It’s a rare kind of person that knows early on who they want to be, and commits to becoming it with a singular, persistent focus. For the rest of us, we slouch through life, wondering what our purpose is while resigning ourselves to making a living. When we talk about purpose, we’re really talking about intention. Purpose is a way we describe our intent toward a course of action. When we’re unclear about our course of action, we say that we lack purpose, but really we lack intention; a determination or resolve. There’s really never a time when any of us lacks purpose, because our purpose is all the same: to express our creative selves.
As people confuse purpose and intention, they also misunderstand capacity and creativity. Most people think that to be creative, we must take classes, join a stage company or learn a handicraft. In any endeavor, we all have a certain capacity for excellence. Some of this is inborn, some of it is developed through practice, but it’s not the same as creativity. We can be creative in every moment without having developed any capacity for it, because it’s our core purpose.
Whenever I hear people talking about “Finding your purpose” I sense a hustle coming on. The conversation usually involves buying a book, crystals, a DVD or seminar that may or may not involve a sweat lodge ritual. These things may lead to finding a career or quitting a career and starting a new career that will make you wish you had never left your old career, but it will not help you find your purpose. It is not something that needs finding; it has already found you. All you have to do is relax and become it.
And this leads to another conundrum: doing less in a world that always seems to demand more. Our national mood hinges on growth. When economic indicators are up, we feel good and when they’re down, we’re gloomy. Growth isn’t creativity, it’s productivity. Nature compels us to create more adaptable and complex versions of ourselves, not just replicants. Nature loves complexity and diversity but there’s nothing in particular we have to do in order to be better hosts to our DNA virus. Sure we can make more kids, but creativeness isn’t limited to reproduction.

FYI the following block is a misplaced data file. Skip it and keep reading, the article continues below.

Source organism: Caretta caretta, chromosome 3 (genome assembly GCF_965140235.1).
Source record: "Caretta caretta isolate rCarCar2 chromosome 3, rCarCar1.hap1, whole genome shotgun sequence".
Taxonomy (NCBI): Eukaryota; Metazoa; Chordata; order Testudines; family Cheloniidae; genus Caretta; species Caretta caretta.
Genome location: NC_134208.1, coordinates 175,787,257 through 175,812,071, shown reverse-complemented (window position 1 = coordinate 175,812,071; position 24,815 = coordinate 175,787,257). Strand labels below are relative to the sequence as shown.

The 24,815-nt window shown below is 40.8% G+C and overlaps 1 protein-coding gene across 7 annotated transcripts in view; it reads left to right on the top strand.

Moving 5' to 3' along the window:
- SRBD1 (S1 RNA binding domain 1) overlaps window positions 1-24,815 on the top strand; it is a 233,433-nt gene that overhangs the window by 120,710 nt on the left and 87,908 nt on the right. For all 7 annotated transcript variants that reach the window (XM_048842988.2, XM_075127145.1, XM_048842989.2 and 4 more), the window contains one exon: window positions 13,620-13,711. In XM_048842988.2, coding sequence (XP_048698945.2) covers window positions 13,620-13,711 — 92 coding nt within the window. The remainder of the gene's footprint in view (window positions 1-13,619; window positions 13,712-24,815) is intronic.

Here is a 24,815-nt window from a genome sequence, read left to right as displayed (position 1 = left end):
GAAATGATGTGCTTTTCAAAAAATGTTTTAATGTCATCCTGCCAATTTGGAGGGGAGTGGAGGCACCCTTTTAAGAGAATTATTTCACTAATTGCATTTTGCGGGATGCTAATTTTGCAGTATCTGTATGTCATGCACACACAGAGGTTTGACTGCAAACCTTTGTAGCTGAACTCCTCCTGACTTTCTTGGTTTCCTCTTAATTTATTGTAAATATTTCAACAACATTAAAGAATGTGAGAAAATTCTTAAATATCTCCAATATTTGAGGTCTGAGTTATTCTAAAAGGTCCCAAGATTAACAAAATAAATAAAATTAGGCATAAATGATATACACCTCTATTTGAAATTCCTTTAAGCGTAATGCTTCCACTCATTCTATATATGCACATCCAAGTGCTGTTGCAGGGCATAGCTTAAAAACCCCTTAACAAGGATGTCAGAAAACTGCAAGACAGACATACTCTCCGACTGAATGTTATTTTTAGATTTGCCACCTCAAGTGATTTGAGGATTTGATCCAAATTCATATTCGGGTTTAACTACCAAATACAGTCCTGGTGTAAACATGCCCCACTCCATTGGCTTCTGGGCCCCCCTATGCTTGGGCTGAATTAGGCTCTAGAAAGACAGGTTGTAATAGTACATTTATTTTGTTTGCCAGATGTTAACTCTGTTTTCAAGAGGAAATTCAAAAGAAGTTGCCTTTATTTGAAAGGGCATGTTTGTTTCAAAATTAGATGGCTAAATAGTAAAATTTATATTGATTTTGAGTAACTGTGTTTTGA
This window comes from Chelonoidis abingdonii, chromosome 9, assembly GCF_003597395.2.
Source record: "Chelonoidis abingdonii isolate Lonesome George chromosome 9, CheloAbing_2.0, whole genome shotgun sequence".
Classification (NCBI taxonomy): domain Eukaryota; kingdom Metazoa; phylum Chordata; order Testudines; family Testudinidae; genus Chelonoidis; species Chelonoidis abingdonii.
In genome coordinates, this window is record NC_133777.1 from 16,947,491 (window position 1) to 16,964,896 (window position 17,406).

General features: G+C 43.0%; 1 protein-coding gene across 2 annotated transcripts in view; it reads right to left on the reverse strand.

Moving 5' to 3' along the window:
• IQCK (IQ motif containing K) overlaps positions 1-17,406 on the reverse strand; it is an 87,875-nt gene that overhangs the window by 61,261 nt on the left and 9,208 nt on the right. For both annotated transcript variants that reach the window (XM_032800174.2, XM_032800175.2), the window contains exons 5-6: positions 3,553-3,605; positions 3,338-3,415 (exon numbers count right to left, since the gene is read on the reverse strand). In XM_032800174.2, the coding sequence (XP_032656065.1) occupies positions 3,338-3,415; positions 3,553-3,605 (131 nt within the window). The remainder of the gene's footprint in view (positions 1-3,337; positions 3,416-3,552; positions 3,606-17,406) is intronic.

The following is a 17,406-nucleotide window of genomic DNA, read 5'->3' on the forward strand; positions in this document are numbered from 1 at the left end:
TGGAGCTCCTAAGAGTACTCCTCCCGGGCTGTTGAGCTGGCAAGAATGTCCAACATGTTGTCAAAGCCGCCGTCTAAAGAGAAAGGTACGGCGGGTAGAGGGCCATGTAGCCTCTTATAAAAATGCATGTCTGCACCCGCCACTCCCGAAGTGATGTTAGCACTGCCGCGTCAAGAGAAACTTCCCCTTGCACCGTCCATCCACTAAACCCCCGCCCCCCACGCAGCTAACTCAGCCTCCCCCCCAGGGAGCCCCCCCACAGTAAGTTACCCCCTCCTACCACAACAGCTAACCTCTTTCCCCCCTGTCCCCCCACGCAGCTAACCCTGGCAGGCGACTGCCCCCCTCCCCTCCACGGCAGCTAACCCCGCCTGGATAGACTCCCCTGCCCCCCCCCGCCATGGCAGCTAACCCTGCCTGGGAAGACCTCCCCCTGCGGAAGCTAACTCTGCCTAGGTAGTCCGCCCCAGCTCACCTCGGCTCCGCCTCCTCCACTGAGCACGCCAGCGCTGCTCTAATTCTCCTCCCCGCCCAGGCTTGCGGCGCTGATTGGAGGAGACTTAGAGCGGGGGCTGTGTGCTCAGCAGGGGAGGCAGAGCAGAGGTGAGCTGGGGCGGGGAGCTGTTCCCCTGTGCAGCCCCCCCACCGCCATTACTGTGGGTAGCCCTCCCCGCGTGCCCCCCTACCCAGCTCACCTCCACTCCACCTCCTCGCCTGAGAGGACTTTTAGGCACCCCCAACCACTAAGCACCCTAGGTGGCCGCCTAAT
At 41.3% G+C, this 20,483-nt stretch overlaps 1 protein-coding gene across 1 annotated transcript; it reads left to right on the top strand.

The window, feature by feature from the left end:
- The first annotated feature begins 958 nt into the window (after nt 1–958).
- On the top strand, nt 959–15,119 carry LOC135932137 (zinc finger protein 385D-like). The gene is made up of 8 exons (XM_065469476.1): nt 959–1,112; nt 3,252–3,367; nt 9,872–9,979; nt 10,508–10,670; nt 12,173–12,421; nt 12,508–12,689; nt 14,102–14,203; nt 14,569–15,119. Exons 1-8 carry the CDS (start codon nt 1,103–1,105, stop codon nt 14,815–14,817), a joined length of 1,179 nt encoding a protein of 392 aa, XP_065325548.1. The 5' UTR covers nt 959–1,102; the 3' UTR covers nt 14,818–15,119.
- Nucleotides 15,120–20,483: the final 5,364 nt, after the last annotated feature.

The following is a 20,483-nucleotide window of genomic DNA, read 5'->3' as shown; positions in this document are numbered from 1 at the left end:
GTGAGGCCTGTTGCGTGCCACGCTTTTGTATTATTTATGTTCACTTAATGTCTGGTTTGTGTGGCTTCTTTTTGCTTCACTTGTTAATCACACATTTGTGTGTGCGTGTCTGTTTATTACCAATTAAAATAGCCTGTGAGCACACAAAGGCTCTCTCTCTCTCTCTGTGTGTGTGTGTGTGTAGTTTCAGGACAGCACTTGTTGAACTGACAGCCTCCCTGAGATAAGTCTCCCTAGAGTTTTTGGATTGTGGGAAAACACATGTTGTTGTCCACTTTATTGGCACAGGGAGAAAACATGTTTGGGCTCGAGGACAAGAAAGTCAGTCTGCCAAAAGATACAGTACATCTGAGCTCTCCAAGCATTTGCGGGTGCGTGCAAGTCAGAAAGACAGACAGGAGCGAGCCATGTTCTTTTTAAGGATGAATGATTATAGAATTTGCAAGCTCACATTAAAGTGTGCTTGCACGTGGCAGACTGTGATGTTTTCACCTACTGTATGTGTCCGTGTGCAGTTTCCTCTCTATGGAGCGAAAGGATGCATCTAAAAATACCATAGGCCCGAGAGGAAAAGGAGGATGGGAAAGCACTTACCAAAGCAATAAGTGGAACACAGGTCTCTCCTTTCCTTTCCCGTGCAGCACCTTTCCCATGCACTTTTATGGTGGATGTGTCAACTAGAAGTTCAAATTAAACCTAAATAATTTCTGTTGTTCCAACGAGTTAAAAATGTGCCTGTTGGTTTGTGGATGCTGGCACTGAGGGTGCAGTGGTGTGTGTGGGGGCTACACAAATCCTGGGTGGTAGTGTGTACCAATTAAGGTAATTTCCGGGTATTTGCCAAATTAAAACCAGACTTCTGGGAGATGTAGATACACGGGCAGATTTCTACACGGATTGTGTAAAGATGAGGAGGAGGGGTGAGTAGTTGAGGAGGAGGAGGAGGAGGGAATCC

By marching to the beat of increasing efficiency, we lose purpose. Efficiency is also not creativity. Nature isn’t arranged around doing more with fewer resources. This is something that we have invented as a way to increase productivity. Nature creates a ton of unnecessary stuff; galaxies, penguins, and sand to name just a few. It creates a billion species over untold eons, only to extintify them and start over. It’s horribly inefficient and we are part of that inefficiency. Becoming more efficient helps us do more with less, but has nothing to do with finding our purpose, and actually, it obscures it. The busier we become, the more we fail to notice that we fail to notice how we become defined by the activity.
My purpose is to fully participate in creating abundance in all its forms. When I am purposeful, I am engaged in leveraging my inborn and learned capacities in a way that creates abundance. Abundance is not my purpose, it’s a by-product, and isn’t a definitive measure of my life. It is nothing more than the expression of my creative self, which can only be what it is. My intention will determine if I get things done, but my purpose couldn’t care less.
“When purpose has been used to achieve purposelessness, the thing has been grasped” – The Secret of the Golden Flower